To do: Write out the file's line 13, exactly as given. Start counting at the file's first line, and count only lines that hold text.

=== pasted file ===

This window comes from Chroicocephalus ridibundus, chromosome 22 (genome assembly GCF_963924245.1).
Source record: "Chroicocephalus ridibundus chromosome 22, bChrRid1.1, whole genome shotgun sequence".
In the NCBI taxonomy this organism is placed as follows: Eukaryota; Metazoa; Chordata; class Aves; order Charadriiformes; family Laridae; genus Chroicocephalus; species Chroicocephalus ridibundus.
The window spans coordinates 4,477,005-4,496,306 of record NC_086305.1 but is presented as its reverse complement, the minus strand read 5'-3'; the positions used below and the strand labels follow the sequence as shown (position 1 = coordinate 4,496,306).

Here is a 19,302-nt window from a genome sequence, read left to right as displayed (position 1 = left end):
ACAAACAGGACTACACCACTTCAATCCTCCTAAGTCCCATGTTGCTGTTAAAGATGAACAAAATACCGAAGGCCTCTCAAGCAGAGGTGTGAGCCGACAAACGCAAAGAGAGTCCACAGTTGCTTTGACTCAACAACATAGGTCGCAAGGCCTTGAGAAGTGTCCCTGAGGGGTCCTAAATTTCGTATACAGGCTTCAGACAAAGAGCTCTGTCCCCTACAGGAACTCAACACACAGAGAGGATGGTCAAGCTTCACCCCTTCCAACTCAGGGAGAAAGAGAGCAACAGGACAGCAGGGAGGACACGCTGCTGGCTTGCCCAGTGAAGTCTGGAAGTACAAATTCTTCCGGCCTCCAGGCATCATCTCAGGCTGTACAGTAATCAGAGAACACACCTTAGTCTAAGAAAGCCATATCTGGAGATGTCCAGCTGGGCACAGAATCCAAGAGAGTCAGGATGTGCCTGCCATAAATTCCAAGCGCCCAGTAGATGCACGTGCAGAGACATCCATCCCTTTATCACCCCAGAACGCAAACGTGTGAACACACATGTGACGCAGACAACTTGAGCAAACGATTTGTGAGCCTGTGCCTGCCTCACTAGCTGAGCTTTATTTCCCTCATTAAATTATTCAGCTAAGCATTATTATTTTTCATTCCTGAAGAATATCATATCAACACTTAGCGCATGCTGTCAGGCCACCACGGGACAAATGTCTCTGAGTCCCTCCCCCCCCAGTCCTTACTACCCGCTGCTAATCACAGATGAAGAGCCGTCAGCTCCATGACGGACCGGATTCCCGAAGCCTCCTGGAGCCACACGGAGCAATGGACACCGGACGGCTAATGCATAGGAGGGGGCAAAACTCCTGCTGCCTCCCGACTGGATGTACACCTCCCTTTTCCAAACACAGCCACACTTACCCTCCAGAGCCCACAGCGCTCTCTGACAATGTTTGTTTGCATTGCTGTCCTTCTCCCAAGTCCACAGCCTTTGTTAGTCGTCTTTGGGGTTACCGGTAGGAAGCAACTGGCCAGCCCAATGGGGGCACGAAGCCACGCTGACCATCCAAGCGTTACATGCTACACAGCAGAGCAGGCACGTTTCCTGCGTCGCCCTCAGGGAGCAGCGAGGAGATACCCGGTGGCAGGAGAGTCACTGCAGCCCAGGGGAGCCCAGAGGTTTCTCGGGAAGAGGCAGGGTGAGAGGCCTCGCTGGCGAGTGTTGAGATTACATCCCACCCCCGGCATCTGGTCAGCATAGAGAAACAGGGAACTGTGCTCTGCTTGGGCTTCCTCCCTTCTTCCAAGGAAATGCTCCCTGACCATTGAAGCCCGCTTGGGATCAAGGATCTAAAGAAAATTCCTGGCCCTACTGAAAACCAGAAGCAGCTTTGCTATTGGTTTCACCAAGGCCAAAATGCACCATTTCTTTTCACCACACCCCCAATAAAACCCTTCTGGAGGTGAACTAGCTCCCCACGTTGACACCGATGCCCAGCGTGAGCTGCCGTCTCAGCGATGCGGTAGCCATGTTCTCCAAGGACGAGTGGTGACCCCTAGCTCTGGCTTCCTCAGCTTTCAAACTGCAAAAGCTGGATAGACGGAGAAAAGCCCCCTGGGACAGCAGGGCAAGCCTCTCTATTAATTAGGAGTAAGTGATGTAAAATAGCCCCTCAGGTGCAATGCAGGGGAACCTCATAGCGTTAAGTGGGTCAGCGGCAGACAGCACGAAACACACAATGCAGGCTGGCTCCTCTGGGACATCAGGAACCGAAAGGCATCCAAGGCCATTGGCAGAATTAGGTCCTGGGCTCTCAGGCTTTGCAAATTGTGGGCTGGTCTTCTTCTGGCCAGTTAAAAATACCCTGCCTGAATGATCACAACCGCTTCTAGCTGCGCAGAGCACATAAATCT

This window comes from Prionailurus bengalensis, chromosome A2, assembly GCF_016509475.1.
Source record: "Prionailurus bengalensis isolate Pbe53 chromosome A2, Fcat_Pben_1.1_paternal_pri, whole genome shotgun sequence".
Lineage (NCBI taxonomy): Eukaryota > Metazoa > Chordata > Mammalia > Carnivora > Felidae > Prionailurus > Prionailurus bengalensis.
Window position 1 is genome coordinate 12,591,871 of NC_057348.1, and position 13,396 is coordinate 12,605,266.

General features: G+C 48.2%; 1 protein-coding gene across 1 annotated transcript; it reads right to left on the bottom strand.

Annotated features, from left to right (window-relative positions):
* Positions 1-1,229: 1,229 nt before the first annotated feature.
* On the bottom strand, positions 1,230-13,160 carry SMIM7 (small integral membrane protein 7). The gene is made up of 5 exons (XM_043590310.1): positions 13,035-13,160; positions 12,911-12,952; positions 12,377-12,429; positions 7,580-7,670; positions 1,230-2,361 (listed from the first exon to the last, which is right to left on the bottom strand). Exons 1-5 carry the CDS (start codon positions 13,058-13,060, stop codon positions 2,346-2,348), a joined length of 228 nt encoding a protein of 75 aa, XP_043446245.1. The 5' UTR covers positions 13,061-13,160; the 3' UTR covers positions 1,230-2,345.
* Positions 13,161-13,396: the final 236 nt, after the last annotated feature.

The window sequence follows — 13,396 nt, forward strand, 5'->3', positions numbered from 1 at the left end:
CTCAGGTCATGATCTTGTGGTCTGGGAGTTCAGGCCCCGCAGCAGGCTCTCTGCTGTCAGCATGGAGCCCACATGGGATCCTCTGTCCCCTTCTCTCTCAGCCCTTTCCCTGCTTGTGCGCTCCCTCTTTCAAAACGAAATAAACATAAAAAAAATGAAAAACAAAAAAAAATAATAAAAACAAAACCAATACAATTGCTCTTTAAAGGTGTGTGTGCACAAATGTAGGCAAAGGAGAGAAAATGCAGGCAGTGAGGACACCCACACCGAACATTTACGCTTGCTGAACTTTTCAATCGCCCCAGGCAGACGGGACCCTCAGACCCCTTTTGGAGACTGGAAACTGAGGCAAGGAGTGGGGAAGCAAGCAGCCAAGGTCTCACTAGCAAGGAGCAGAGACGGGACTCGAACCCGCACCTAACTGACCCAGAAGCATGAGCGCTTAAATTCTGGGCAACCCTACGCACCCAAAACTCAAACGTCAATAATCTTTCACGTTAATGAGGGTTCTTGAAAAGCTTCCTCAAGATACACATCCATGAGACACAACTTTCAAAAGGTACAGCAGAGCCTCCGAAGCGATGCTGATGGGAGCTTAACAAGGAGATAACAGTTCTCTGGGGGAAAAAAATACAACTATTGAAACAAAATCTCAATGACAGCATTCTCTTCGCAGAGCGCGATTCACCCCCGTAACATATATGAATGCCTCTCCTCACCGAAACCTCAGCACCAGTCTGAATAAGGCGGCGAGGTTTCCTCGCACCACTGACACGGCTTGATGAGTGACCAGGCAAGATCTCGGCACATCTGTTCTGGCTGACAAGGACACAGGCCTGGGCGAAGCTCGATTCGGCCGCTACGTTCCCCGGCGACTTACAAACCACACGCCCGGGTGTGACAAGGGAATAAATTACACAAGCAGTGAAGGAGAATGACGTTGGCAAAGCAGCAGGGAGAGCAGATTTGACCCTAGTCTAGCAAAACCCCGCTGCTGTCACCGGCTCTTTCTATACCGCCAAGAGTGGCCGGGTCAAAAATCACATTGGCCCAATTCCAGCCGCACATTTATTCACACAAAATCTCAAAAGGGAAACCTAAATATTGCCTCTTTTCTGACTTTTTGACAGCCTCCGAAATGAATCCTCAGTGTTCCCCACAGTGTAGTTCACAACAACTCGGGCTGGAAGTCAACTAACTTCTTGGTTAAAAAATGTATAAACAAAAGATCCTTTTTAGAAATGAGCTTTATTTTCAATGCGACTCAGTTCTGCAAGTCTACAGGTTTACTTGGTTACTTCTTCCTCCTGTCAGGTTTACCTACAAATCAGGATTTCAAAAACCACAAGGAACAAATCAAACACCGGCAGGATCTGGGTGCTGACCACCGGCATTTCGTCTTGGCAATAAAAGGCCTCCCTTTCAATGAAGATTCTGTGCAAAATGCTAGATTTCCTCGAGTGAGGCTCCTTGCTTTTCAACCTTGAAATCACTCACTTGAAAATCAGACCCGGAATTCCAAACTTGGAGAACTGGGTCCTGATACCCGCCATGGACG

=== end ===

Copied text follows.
* Positions 1-1,229: 1,229 nt before the first annotated feature.